The Dallas Theater Center has opened King Lear, the last in its four-year series of Shakespeare plays. KERA’s Jerome Weeks wrote an earlier review to get it online as quickly as he could. Now this is the KERA radio review: It says this Lear is sharp and clear but it lacks the heights and depths a real tragedy needs.
- KERA radio review:
- Extended online review here.
- Today at noon on THINK, DTC artistic director Kevin Moriarty and actor Brian McEleney discuss King Lear.
Actor Brian McEleney plays the title role in the Theater Center’s King Lear. In the opening scene, Lear announces he’s taking early retirement.
McEleney: “Know that we have divided
In three our kingdom: And ‘tis our fast intent
To shake all cares and business from our age,
Conferring them on to younger strengths, while we,
Unburdened, crawl toward death.”
But then Lear makes the selfish demand that triggers everything else. He’ll decide who gets what land based on his daughters’ public declarations of love for him. When daughter Cordelia refuses to play along, Lear explodes in rage.
But as you can hear, McEleney started out sounding cranky. Add his shaking hands and Lear’s descent into madness, and it seems director Kevin Moriarty has shifted Shakespeare’s massive tragedy into a drama about Alzheimer’s. Our treatment of the elderly and mentally ill are real concerns, and you may find yourself moved to pity by this production. But a tragedy has to have a tragic hero, and a tragic hero is going to take a fall. So he’ll need some grandeur or majesty to start with. And McEleney sounds more annoying than noble.
It’s unfortunate because, later, McEleney is truly funny and touching when Lear rediscovers Cordelia’s love:
McEleney: “Come! Let’s away to prison! [laughter]
We too alone will sing like birds i’ the cage
When you shall ask of me a blessing, I’ll kneel down,
And ask of thee forgiveness.”
This King Lear is a co-production with Trinity Rep in Providence, Rhode Island. But it’s much like Moriarty’s previous efforts with Shakespeare – he uses a very streamlined script. I’ve objected to such changes in the past. But here, Moriarty’s taken a dense drama and made it admirably quick and clear. Almost anyone should be able to follow it.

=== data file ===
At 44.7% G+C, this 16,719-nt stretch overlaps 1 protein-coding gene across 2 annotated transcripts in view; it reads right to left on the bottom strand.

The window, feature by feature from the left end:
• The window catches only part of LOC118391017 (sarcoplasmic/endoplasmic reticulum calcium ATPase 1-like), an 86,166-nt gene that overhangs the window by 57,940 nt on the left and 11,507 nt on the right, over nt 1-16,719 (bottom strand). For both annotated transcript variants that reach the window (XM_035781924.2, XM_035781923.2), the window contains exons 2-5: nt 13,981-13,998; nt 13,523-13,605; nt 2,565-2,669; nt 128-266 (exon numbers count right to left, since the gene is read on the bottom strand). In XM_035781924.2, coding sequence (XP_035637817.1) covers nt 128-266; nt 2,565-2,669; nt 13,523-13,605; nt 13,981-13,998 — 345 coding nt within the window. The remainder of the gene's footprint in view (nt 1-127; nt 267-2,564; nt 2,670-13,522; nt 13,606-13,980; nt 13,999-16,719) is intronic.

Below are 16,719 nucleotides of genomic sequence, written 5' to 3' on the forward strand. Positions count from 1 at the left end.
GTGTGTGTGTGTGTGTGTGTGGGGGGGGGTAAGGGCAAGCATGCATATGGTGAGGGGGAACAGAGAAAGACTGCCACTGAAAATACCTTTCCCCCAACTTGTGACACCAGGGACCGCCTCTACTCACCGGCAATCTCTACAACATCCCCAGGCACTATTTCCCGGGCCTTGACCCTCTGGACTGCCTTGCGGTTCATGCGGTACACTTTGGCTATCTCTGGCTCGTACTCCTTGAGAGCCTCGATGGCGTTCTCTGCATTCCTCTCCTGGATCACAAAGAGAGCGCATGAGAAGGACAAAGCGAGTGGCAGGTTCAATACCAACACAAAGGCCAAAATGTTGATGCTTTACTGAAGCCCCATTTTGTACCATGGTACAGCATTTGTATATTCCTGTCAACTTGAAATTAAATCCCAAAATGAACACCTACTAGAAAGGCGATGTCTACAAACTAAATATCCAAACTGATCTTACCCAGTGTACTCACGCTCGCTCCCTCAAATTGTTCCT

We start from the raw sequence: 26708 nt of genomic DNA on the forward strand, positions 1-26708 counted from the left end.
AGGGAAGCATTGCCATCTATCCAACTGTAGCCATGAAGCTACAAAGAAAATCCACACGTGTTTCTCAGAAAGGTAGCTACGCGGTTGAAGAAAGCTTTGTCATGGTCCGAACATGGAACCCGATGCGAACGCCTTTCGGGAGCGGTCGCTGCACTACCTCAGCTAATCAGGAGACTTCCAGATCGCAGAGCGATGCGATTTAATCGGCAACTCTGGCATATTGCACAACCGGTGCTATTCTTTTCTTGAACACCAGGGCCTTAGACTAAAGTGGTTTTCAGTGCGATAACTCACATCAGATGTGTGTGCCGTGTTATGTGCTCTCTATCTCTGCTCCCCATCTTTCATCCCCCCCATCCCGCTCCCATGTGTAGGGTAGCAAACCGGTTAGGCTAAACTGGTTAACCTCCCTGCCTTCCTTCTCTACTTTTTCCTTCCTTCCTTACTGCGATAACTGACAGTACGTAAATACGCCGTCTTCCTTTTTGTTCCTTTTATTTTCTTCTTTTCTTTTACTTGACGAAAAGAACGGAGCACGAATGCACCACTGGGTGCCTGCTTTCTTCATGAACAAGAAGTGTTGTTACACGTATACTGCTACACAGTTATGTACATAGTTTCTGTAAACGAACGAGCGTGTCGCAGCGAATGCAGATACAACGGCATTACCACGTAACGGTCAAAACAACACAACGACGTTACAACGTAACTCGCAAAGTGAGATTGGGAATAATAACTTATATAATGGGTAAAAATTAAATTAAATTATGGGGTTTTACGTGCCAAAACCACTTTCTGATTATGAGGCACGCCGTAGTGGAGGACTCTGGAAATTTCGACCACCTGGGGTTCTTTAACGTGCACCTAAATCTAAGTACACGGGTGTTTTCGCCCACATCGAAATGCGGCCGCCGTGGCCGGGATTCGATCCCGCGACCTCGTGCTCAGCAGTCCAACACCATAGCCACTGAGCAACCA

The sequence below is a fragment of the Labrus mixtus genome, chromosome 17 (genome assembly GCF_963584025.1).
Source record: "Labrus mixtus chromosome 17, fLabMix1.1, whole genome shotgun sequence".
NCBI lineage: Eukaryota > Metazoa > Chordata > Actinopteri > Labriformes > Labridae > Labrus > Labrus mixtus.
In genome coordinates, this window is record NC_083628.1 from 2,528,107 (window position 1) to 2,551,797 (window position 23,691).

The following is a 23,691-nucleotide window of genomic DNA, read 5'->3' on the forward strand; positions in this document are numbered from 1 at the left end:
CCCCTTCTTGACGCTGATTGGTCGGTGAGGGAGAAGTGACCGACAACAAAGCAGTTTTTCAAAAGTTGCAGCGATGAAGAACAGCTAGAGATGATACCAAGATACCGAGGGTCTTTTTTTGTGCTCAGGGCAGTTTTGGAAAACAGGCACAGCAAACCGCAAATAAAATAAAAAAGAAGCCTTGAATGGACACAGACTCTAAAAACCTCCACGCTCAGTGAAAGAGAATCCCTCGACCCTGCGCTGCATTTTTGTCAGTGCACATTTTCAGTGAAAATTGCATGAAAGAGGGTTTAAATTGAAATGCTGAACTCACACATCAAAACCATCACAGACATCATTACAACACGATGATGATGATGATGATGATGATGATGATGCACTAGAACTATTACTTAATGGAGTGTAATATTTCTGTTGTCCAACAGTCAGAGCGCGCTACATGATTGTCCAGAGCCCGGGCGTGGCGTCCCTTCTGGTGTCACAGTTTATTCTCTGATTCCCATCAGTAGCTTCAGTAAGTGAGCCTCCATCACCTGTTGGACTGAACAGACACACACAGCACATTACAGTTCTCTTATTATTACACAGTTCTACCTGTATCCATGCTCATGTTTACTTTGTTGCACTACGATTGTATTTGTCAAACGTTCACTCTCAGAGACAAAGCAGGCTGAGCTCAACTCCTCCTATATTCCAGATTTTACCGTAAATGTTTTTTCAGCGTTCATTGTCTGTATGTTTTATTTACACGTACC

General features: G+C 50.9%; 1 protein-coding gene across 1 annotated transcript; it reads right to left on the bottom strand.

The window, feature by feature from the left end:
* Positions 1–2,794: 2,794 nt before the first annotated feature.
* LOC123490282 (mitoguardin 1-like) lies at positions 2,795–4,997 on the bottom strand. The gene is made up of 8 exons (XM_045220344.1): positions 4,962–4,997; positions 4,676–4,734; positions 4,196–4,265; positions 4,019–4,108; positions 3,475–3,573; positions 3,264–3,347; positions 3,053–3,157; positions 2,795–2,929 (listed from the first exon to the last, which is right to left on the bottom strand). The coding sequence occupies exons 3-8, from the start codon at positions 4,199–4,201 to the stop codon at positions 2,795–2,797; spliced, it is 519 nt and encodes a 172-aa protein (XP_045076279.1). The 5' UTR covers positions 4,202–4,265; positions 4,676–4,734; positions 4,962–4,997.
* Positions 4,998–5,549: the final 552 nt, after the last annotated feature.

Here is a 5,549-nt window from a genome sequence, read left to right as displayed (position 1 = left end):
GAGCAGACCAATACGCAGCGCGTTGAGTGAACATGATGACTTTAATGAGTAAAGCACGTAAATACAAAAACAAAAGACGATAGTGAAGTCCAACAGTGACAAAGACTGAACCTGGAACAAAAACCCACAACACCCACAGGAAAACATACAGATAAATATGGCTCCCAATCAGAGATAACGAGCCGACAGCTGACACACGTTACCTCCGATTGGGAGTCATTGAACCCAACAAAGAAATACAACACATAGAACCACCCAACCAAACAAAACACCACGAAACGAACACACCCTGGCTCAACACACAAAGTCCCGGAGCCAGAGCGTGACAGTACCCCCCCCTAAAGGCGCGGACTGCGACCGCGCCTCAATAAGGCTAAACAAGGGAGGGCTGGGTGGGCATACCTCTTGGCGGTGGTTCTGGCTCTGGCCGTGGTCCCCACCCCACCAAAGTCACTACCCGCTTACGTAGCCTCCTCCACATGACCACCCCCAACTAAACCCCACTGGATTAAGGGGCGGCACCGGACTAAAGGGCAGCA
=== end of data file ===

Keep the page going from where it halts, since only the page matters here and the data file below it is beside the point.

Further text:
One reason Moriarty’s approach is attractive here is that he doesn’t distract us with big, jazzy gimmicks. In previous plays, he’s added dance tunes and airplane crashes. Moriarty’s concerned with making these works contemporary and accessible to anyone who’s never seen a Shakespeare play. It’s an understandable concern but it’s led him at times to opt for simple emotions and social concerns over dramatic depth.
There certainly are attention-grabbers in Lear as well. But they focus and not distract. The king rages in a storm, and designer Michael McGarty’s set delivers some impressive special effects. And Lear runs naked – except when it’s a matinee performance for schools. These dramatic choices bring out the human frailty and wrenching turmoil in Shakespeare’s play.
As for the others in the cast, Christie Vela, Angela Brazil and Lee Trull are admirable in the ways they embody villains without turning melodramatic. Stephen Walters plays Edgar, the good son of Lear’s minister, Gloucester. He’s fairly bland until, like Lear, Edgar escapes the storm and rediscovers a family tie.
Walters: “Welcome, then, thou unsubstantial air that I embrace
The wretch that thou has blown unto the worst
Fears nothing from thy blasts.”
Kay: “Away, get thee away.”
Walters: “But who comes here?”
Who comes is Gloucester, Edgar’s blinded, beaten mother. That’s how devastating Shakespeare’s drama is. Something worse is always coming. Gloucester is traditionally played by a man, but Moriarty has cast Phyllis Kay in the role. The gender switch is representative of the Theater Center’s Lear. It’s a clever, inclusive change. But I wish it – and I wish Moriarty’s other decisions — added even more weight.
Because this Lear doesn’t devastate the way it should.